COCOBOD won't reduce producer price – Hackman assures farmers

Hackman Owusu-Agyeman (middle) with Dep. Agric Minister Agyapong Quaitto interacting with an exhibitor at the conference[/caption] In spite of the falling cocoa prices on the international market, government has assured farmers that it has no intention to reduce the producer price. In October last year, the Ghana Cocoa Board reviewed the producer price of cocoa upwards from GH₵6,720.00 per tonne to GH₵7,520 per tonne for the 2016/2017 season. This, according to the Board Chairman of the Cocoa Board (COCOBOD), Hackman Owusu-Agyeman, will remain unchanged. “Prices are falling so far [but] we have not touched the producer price for farmers, we are doing everything possible,  achieve some economics and to make sure that the farmers don’t get shortchanged for this. “So for now, we are keeping the prices as they are. We have assured them (farmers) and this government is prepared to do that, nobody is talking about reducing prices, no.” Mr. Hackman Owusu-Agyeman was speaking to the media on Tuesday at the second day of a three-day West Africa Fertilizer Agribusiness conference  in Accra being organised by the Commodities Research Unit (CRU) in partnership with the African Fertilizer and Agribusiness Partnership (AFAP). Addressing delegates at the conference, Mr. Owusu-Agyeman said following recent increase in cocoa production, especially in Cote d’Ivoire, the cocoa market has registered about 40% fall in prices since the mid-2016. “This phenomenon must be a big concern to all stakeholders in the cocoa value chain, especially to some of us who manage the production side of the industry.” Nonetheless, he said government is determined to increase production in the country to 1.5 million tonnes, which he later told the media is “doable” within the next two to three years. The achievement of this projection, he said, is dependent on a number of factors including: soil fertility management; pests and diseases control; artificial pollination of farms; payment of remunerative producer price; quality of planting materials; and  the adoption of irrigation on farms; replanting of over-aged cocoa farms.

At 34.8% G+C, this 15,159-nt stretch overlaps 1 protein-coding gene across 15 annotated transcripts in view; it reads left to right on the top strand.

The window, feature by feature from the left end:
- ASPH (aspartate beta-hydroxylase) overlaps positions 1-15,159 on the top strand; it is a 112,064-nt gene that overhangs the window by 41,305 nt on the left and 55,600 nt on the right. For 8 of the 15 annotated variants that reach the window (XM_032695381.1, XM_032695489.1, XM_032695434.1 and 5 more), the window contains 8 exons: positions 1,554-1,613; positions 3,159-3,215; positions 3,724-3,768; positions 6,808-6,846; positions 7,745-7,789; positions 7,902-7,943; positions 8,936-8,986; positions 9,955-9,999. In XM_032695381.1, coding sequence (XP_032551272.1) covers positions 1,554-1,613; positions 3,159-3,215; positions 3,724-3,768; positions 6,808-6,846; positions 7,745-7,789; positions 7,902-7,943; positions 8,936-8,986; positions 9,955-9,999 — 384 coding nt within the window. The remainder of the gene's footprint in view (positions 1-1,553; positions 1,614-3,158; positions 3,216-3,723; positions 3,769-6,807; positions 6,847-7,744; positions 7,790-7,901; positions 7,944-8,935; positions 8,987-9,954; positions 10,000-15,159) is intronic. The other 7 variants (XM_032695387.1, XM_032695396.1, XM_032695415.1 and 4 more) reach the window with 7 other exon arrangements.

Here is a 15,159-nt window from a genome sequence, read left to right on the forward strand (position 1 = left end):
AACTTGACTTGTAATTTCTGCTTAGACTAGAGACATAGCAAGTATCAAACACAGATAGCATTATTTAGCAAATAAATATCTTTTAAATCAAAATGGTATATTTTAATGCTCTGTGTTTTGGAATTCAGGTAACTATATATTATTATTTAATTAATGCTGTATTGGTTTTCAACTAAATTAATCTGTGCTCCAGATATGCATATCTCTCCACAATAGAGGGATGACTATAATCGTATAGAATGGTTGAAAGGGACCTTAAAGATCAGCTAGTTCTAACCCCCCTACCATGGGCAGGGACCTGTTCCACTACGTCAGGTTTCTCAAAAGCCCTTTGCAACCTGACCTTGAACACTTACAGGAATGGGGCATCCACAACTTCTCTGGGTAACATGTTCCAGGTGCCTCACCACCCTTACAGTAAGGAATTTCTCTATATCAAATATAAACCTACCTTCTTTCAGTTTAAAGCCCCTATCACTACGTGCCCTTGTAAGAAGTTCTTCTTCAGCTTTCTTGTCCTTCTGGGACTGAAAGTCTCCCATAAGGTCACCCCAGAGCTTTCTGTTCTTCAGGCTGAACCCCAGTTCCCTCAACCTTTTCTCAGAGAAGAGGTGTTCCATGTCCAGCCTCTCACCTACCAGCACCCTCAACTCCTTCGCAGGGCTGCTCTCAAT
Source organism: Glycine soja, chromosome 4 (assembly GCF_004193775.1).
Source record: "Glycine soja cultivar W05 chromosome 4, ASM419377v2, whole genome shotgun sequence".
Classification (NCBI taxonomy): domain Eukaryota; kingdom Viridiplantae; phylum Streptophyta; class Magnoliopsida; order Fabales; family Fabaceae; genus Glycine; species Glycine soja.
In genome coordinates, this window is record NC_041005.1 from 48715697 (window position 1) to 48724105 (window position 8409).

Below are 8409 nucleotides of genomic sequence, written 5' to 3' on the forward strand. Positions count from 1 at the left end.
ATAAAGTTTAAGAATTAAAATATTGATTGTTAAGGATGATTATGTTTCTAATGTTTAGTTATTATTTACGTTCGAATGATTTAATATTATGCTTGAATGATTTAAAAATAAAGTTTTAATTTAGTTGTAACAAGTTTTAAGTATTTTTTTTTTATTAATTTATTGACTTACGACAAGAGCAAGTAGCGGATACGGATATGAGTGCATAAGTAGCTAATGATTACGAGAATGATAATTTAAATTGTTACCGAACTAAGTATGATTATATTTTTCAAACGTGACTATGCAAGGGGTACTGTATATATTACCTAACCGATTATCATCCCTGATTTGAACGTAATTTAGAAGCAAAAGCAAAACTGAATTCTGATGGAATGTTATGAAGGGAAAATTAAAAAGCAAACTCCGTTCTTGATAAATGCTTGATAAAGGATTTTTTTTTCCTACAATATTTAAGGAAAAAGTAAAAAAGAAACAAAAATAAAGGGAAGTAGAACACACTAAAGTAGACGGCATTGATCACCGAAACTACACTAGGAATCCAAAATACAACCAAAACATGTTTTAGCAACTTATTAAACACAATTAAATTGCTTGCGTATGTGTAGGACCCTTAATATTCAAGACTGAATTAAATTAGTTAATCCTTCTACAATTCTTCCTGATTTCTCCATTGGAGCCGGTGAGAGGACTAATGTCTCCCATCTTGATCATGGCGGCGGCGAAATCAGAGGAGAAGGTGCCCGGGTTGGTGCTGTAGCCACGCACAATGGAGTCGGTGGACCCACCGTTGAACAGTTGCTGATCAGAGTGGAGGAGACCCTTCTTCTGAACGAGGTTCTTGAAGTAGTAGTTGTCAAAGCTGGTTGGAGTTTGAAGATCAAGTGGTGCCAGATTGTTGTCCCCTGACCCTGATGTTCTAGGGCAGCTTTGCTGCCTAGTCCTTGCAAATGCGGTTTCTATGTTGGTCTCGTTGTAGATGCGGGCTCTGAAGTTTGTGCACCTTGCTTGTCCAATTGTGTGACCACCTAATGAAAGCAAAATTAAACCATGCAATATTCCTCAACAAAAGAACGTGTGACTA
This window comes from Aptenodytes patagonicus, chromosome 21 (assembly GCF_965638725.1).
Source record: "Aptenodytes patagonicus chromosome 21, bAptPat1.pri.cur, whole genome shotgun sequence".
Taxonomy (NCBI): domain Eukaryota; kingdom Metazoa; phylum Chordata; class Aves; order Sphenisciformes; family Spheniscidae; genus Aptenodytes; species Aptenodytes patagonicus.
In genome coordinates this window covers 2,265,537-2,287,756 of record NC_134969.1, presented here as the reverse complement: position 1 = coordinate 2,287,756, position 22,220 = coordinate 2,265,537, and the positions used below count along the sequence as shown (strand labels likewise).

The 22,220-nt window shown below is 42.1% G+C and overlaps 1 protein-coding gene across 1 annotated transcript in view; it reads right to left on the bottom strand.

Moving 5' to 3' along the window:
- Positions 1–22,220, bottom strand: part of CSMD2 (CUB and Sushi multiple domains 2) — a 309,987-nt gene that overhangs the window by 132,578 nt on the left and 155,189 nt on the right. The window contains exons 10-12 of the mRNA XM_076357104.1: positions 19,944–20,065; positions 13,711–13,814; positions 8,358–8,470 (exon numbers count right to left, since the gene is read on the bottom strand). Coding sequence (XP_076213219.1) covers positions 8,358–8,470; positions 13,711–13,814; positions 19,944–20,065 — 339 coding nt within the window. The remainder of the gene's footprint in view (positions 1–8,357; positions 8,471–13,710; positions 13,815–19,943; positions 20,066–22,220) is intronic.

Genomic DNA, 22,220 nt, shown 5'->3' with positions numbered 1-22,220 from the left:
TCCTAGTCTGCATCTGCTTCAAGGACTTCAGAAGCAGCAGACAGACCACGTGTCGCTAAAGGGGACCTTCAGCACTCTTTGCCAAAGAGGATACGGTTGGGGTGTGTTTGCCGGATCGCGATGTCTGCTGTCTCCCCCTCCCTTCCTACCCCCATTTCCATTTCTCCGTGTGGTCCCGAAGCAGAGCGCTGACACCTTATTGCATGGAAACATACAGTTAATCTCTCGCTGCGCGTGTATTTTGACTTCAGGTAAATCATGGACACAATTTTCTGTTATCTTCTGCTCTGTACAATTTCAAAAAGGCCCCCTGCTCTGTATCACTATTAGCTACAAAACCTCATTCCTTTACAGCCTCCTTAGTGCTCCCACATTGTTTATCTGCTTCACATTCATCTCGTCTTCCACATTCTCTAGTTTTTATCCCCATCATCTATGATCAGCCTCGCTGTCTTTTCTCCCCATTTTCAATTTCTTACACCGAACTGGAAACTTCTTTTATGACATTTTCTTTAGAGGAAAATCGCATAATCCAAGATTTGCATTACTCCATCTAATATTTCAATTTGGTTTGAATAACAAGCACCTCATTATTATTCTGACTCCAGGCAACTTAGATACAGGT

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The COCOBOD board chairman also spoke about how nutrients in soil use for agriculture has been depleted due to decades of poor agricultural practices. “On the average, the current level of soil fertility on cocoa farms in Ghana is said to be less than 10% of what is necessary for productive crops and soils. This growing problem is compounded by increasing global demand for cocoa.” Chairman of Board of Trustees, the African Fertilizer Agribusiness Partnership (AFAP) Dr. Namanga Ngongi lamented that although about 60% of lands in Africa are arable, it has not been able to transform agriculture for economic growth. Emphasising on the need for the continent to shift from import-driven economy and produce more locally, he noted that there are available technology that can be introduced to farmers to boost production. “This conference collaboration between CRU and the African Fertilizer Agribusiness Partnership (AFAP) – could not have come at a better time when food security is at the top of the global agenda and more importantly, a talking point on the African continent. Agriculture is ticket out of poverty and the next frontier for Africa’s economic growth. Sessions at the conference include discussions on how ICT solutions can be applied to both the fertilizer supply chain and West African agribusiness development, financing tools to enable fertilizer trade and investment in the agribusiness and developing networks of warehouses, blenders, baggers and distributors that are vital part of the fertilizer supply value chain. Read also: Ghana to host West Africa Fertilizer Agribusiness conference in July By Isaac Essel | | Ghana]]>

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